Turkey bolsters reconciliation process as road map introduced
by Daily Sabah
ISTANBULOct 16, 2014 - 12:00 am GMT+3
by Daily Sabah
Oct 16, 2014 12:00 am
Despite major stumbling blocks and crises, the government is keeping to its promise to accelerate the reconciliation process with a new road map while the pro-Kurdish HDP pledges its full support
Determined to continue the reconciliation process between Ankara and Kurds, which started with Justice and Development (AK) Party initiatives, Ankara introduced a road map on Wednesday aiming to end the three decades of conflict in southeastern Turkey. A Peoples' Democratic Party (HDP) delegation consisting of Deputies Pervin Buldan, İdris Baluken and Sırrı Süreyya Önder is expected to visit senior PKK members in Iraq's Qandil Mountains. Subsequently, the same delegation will visit PKK leader Abdullah Öcalan, who is serving a life term on İmralı Island, on Oct. 21 to discuss the government's road map. HDP Group Deputy Chairman İdris Baluken released a statement on Monday that said the government has shared a draft road map pertaining to the reconciliation process. Baluken emphasized that ceasing the process is out of the question as talks between Ankara and the HDP are continuing in a determined manner.
Twenty-four members of the Wise People Commission – tasked with promoting the peace process and explaining it to the public – also gathered on Wednesday and released a joint statement saying that the process should continue by taking democratic politics into the center and denouncing all sorts of violence. "We are ready to make a civilian contribution to the process. Our commission will take necessary steps to do its part and thus, we will ask to hold meetings with the president, prime minister and other government officials," the statement read.
The commission was first introduced in 2013 and it worked toward mediating between Kurdish and Turkish communities to improve the climate for peaceful relations in the country. The group further said in its statement that it will work toward publishing jailed PKK leader Abdullah Öcalan's words directly to the public, rather than through pro-Kurdish deputies visiting him on İmralı Island.
Turkey's Kurdish population roughly composes 20 percent of the country, which means the HDP receive around one-third of Kurdish votes. Despite threats by the PKK's armed wing to halt the reconciliation process, the majority of Kurds – both HDP and PKK sympathizers as well as others who support various other political parties – showed huge determination and contribution to the process that aims to solve Turkey's Kurdish problem through political means.
After calling on Kurds for a "sarhildan," uprising in Kurdish, to protest the ISIS assault on Syria's Kurdish-populated city of Kobani, HDP leader Selahattin Demirtaş has been at the center of controversy when over 30 Kurds died as result of clashes between pro and anti-PKK groups. Demirtaş's call also brought criticism from his own party. HDP Deputy Altan Tan said the party was not managing the process well and that it also lost the trust of vandalism-hit Kurdish locals, religious Kurds and leftist Turks, as violent clashes witnessed Turkish flag burnings, mosque attacks and looting.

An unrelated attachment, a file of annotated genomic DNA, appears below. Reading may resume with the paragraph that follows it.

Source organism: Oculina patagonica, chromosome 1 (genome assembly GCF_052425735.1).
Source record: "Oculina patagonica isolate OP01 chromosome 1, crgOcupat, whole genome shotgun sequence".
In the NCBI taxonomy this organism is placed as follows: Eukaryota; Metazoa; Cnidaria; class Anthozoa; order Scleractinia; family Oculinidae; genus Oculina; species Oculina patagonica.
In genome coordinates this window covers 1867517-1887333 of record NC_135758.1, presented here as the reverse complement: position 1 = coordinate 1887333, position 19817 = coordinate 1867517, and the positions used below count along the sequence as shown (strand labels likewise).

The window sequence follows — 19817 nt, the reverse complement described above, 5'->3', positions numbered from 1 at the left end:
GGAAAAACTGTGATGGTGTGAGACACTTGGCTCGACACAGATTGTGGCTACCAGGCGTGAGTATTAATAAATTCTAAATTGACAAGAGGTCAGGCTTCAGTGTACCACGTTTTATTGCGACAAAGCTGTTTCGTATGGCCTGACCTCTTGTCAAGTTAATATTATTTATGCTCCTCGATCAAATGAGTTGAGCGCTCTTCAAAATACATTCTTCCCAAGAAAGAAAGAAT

Parliament recently passed a bill that gives its peace process with the PKK a legal framework, which is a step that will advance the reconciliation process. The bill, described by Öcalan as "historic," is the first time Turkey officially announced that it wants the PKK to lay down its arms and its fighters to rejoin their families. The reconciliation process is about putting weapons aside and choosing words, thoughts and politics, the bill said.
Explaining that the HDP would not make any decisions to hamstring the reconciliation process, Baluken said in a statement: "As the political representative of the issue, we will continue to keep our end of the bargain and do whatever we can as long as the will of the reconciliation process persists and all sides make the effort to achieve a permanent resolution." He further explained that the HDP and Ankara are currently in the process of dialogue and continue to discuss the matter. However, Baluken also said that they did not see the comprehensive details of the road map including issues such as legal reforms, democratization initiatives and other aspects pertaining to establishing a permanent resolution.
Baluken also said that Öcalan has emphasized the need to bring the protests in support of Kobani, resulting in the death 34 people, under control to avoid damaging the reconciliation process. He said that the protests were plotted to halt the process.
The Justice and Development Party (AK Party) government initiated the reconciliation process to bring a permanent solution to the country's 30-year-old conflict between the PKK, which is recognized as a terrorist organization by Turkey, the EU and U.S., and the Turkish Armed Forces, and has put an end to violence through a series of democratic reforms and economic investments to boost stability in the region. As part of the reconciliation process, Turkey's National Intelligence Organization (MİT) has paid visits to Öcalan to discuss ways to resolve the matter.